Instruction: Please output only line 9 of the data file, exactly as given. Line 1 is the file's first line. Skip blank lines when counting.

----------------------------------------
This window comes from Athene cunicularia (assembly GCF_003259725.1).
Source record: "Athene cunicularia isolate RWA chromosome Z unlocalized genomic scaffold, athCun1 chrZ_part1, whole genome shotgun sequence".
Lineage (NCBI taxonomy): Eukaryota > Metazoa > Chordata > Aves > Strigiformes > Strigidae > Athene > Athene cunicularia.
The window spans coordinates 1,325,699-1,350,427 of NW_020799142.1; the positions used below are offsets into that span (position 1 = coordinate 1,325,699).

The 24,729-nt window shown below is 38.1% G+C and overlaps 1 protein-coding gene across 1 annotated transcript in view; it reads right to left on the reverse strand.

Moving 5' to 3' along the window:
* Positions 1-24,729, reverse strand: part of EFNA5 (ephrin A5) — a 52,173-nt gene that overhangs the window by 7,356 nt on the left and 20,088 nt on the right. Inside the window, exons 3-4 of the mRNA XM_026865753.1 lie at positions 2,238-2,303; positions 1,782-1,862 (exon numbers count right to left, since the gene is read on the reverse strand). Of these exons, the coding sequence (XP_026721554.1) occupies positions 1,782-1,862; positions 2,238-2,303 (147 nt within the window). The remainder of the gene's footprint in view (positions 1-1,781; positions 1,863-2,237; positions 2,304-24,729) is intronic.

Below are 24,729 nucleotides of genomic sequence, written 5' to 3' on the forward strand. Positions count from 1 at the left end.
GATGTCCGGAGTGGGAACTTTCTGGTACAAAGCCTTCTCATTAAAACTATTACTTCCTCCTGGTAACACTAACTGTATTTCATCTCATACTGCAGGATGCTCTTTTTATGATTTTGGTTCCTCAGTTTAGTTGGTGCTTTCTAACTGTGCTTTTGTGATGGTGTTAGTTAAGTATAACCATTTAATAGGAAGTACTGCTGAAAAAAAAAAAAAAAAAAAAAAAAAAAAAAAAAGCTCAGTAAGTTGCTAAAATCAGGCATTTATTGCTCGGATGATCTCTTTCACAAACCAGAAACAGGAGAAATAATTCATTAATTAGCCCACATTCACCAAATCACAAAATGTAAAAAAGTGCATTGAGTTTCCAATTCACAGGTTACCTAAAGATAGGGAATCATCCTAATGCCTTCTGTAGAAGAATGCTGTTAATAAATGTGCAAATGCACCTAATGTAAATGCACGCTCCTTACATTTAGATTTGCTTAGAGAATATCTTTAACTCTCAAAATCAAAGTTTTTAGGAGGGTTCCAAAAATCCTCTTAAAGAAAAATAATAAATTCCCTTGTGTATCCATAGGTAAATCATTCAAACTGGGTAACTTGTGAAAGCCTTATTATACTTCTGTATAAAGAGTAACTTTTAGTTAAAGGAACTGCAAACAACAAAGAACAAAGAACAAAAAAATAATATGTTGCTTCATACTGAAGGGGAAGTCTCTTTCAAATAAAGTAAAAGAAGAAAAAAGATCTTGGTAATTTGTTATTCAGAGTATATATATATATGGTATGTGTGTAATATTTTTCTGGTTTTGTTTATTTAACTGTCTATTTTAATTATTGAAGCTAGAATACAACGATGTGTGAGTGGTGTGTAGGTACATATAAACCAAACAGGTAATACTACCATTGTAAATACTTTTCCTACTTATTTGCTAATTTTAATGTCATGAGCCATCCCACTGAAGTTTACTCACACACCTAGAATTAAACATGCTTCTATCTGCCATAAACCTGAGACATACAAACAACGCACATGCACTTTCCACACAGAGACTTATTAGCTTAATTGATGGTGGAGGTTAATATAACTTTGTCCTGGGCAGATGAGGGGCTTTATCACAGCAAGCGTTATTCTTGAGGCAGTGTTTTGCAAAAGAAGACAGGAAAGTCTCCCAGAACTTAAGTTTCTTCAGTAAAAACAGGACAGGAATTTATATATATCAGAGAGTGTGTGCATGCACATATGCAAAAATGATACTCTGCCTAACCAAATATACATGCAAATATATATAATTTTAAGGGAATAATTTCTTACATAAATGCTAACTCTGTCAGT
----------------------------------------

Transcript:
GATGTCCGGAGTGGGAACTTTCTGGTACAAAGCCTTCTCATTAAAACTATTACTTCCTCCTGGTAACACTAACTGTATTTCATCTCATACTGCAGGATGCTCTTTTTATGATTTTGGTTCCTCAGTTTAGTTGGTGCTTTCTAACTGTGCTTTTGTGATGGTGTTAGTTAAGTATAACCATTTAATAGGAAGTACTGCTGAAAAAAAAAAAAAAAAAAAAAAAAAAAAAAAAAGCTCAGTAAGTTGCTAAAATCAGGCATTTATTGCTCGGATGATCTCTTTCACAAACCAGAAACAGGAGAAATAATTCATTAATTAGCCCACATTCACCAAATCACAAAATGTAAAAAAGTGCATTGAGTTTCCAATTCACAGGTTACCTAAAGATAGGGAATCATCCTAATGCCTTCTGTAGAAGAATGCTGTTAATAAATGTGCAAATGCACCTAATGTAAATGCACGCTCCTTACATTTAGATTTGCTTAGAGAATATCTTTAACTCTCAAAATCAAAGTTTTTAGGAGGGTTCCAAAAATCCTCTTAAAGAAAAATAATAAATTCCCTTGTGTATCCATAGGTAAATCATTCAAACTGGGTAACTTGTGAAAGCCTTATTATACTTCTGTATAAAGAGTAACTTTTAGTTAAAGGAACTGCAAACAACAAAGAACAAAGAACAAAAAAATAATATGTTGCTTCATACTGAAGGGGAAGTCTCTTTCAAATAAAGTAAAAGAAGAAAAAAGATCTTGGTAATTTGTTATTCAGAGTATATATATATATGGTATGTGTGTAATATTTTTCTGGTTTTGTTTATTTAACTGTCTATTTTAATTATTGAAGCTAGAATACAACGATGTGTGAGTGGTGTGTAGGTACATATAAACCAAACAGGTAATACTACCATTGTAAATACTTTTCCTACTTATTTGCTAATTTTAATGTCATGAGCCATCCCACTGAAGTTTACTCACACACCTAGAATTAAACATGCTTCTATCTGCCATAAACCTGAGACATACAAACAACGCACATGCACTTTCCACACAGAGACTTATTAGCTTAATTGATGGTGGAGGTTAATATAACTTTGTCCTGGGCAGATGAGGGGCTTTATCACAGCAAGCGTTATTCTTGAGGCAGTGTTTTGCAAAAGAAGACAGGAAAGTCTCCCAGAACTTAAGTTTCTTCAGTAAAAACAGGACAGGAATTTATATATATCAGAGAGTGTGTGCATGCACATATGCAAAAATGATACTCTGCCTAACCAAATATACATGCAAATATATATAATTTTAAGGGAATAATTTCTTACATAAATGCTAACTCTGTCAGT